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Home / Tips and Tricks / How to Develop Good Habits and Routines That Stick – LifeSavvy

How to Develop Good Habits and Routines That Stick – LifeSavvy



Developing new habits and routines is difficult. This is the best way to do it.

Habits are the little things you do every day, like what you eat for lunch, whether or not you go to the gym or meditate, and whether you read a book or look on Instagram in the last few minutes before going to sleep. They are a significant part of the decisions and actions we take every day. When was the last time you bought another brand of toothpaste? Or cooked a completely new meal?

Since habits make up many of our daily decisions and actions, they have a significant impact on our health and happiness. If it̵

7;s your habit to have a salad and then meditate for 10 minutes, you’re probably a lot healthier than someone who has a cheeseburger and chases it with a cigarette.

Habits have a lot of momentum, so changing them can be difficult. If you’ve ever failed on a New Year’s resolution, you know what I’m talking about. But that doesn’t mean it isn’t possible to drop bad habits and develop good ones. Let’s start.

Think about what you want to do – and why

Have you ever decided you want to do something like go to the gym every day or meditate or whatever, and start the first week super gung-ho? What happened at the beginning of the second week when your motivation dropped? I suspect your commitment to your new routine has diminished as well. It happens to everyone. The problem is, your first flash of motivation will only get you this far. To develop a more sustainable motivation, you need a much clearer idea of ​​what you are trying to achieve and why.

When it comes to goal setting, there is one thing to remember. They must be SMART:

  • Specific and clear; not vague. Things like “lose 4 pounds” instead of just “lose weight.”
  • Measurable. You should be able to track your progress. If you lose 0.1 gram, you have technically achieved a “lose weight” goal, but not your specific “lose 4 pounds” goal.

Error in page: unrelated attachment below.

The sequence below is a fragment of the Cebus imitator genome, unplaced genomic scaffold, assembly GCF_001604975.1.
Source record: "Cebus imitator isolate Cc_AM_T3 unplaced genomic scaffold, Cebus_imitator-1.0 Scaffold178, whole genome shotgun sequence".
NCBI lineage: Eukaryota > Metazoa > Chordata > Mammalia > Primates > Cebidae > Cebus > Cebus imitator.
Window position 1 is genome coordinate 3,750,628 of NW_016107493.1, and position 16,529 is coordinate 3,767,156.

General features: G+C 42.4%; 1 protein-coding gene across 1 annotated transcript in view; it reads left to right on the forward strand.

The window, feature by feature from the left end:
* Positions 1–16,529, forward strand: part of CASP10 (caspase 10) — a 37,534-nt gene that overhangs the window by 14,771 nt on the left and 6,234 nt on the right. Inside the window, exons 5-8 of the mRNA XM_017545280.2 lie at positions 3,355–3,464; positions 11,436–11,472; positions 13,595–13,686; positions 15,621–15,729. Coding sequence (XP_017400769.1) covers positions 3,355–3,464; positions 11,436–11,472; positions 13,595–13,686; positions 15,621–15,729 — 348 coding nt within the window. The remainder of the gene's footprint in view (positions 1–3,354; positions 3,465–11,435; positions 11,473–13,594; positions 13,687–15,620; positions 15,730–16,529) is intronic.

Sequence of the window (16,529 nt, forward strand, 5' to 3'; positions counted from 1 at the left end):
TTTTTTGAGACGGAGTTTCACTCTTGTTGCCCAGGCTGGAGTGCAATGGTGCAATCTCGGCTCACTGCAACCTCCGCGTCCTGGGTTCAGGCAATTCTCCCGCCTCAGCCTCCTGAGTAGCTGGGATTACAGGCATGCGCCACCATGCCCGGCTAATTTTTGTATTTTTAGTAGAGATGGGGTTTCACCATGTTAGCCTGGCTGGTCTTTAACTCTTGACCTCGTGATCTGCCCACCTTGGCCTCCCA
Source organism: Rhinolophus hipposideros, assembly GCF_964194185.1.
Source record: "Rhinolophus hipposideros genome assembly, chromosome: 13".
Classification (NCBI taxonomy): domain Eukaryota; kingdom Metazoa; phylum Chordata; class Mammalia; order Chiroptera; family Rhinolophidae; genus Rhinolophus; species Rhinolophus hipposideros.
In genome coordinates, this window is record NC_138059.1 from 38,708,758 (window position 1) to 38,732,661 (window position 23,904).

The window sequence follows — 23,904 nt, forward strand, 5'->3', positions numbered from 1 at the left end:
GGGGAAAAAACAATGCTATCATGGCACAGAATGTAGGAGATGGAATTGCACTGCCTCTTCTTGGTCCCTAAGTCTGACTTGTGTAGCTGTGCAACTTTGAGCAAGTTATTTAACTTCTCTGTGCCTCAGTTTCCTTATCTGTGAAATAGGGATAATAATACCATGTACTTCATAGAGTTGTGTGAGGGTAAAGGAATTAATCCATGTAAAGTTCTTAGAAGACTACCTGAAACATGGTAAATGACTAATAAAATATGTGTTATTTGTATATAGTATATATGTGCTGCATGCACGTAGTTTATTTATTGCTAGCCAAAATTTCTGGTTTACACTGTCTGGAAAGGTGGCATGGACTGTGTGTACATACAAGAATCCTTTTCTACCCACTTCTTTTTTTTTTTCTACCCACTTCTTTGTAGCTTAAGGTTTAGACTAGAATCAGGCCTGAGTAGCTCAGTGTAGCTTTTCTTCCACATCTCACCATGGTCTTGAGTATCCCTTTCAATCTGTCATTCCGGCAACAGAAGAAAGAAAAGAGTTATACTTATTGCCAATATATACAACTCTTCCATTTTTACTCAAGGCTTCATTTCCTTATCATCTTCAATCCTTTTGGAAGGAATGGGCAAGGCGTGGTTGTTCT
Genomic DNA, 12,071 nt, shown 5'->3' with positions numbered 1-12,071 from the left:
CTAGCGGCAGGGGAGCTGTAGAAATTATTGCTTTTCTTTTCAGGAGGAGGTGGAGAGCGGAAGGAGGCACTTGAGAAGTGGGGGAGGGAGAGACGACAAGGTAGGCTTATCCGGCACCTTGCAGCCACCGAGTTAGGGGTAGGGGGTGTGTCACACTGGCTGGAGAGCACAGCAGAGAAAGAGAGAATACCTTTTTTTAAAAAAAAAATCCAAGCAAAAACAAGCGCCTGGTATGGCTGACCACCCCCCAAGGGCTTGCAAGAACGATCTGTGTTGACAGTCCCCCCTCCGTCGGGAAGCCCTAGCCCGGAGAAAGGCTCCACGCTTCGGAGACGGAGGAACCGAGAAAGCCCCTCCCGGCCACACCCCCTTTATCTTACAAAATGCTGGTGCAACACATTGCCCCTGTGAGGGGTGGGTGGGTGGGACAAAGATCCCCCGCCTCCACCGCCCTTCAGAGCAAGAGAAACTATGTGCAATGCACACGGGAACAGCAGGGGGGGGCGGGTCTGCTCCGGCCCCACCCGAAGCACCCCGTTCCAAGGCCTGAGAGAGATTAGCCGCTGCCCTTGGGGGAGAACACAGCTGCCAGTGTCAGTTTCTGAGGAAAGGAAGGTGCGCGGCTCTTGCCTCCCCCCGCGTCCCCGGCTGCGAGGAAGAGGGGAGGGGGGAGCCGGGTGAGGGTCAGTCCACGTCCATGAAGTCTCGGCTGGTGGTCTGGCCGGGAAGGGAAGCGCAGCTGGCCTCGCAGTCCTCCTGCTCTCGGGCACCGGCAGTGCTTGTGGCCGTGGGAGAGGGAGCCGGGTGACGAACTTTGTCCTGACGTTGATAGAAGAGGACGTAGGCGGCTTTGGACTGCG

• Achievable. Your goal should be something you can actually do. There’s no point in setting a goal to run a marathon in less than three hours if you can’t run a mile non-stop.
  • Relevant to your wider goals. If you want to be healthy, it’s not a good idea to set a goal to get on Dirty Dan’s Dirty ‘Dogs most-hot-dogs-in-an-hour rankings.
  • Limited time. In general, goals in a day are pretty useless. All of your goals should have a defined timeline, such as “before Christmas,” “in the next eight weeks,” and so on.

Go through your broad, vague goals and make them SMART goals. Then you can start developing habits that support them. With realistic, attainable, defined goals, you are much more likely to stay motivated for longer.

Start small

Woman is meditating in her bedroom using a meditation app on her iPad
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The biggest mistake people make in their personal development or in changing their routines is getting too big and trying to do too much at once. It’s hard to start a new exercise routine, change what you eat, or learn to meditate. It’s even more difficult to do all three at once.

Don’t try to change everything at once. Start small and work to develop a few easy habits that will support your goals. Try to incorporate them into your existing routine. For example, if you want to learn to meditate, make it your routine to meditate as soon as you wake up, after your morning coffee, or at any other particular point of the day.

Likewise, don’t try to meditate for an hour every morning. Start with ten minutes and build from there. You are much more likely to stick to an easy one than a difficult one, and by sticking to the habits you are trying to develop, you can turn them into real, automatic ones.

Track your success (and don’t break the chain!)

Consistency is the key to developing habits. The more consistently you do the same thing over and over, the more automatic it becomes. To make sure you stick to your habits, keep track of them.

The best way to do this is Jerry Seinfeld’s Don’t Break the Chain method. The idea is that every day you complete a habit, you mark it on a calendar (either a physical calendar or with an app like Streaks). As the days pass and your streak of success grows, you will be motivated not to miss a day and ‘break the chain’.

And once you have a rhythm, the habit will become ingrained.

If you fail, forgive yourself and keep going

Missing a day every now and then is normal when you’re trying to develop a new habit. Life gets in the way of things; just continue the next day as before.

Missing two days is a bit of a red flag, though. It makes it much easier to miss a third and fourth day and so on. Your goal in developing a habit should be to never miss two days in a row and do whatever it takes to get the habit done so that you don’t.

Once you start missing three or more days in a row, stop and find out why. Is the habit too much or not something you are really interested in? If so, that’s fine. On the other hand, if the habit is still something you want to develop, then you need to find a way to make it easier to achieve and come back with.

Whatever happens, if you fail – and you will fail – don’t beat yourself up. Forgive yourself and keep going.

Embrace the long term

Developing new habits and routines takes time. You can only work on a few things at a time, and they can take months for them to really stick. There’s no quick fix for going from someone who watches Netflix for hours every night to a marathon runner. You have to embrace the long term.


Changing your habits is difficult, but it is also rewarding. Put the work in early, and soon you’ll be on autopilot.




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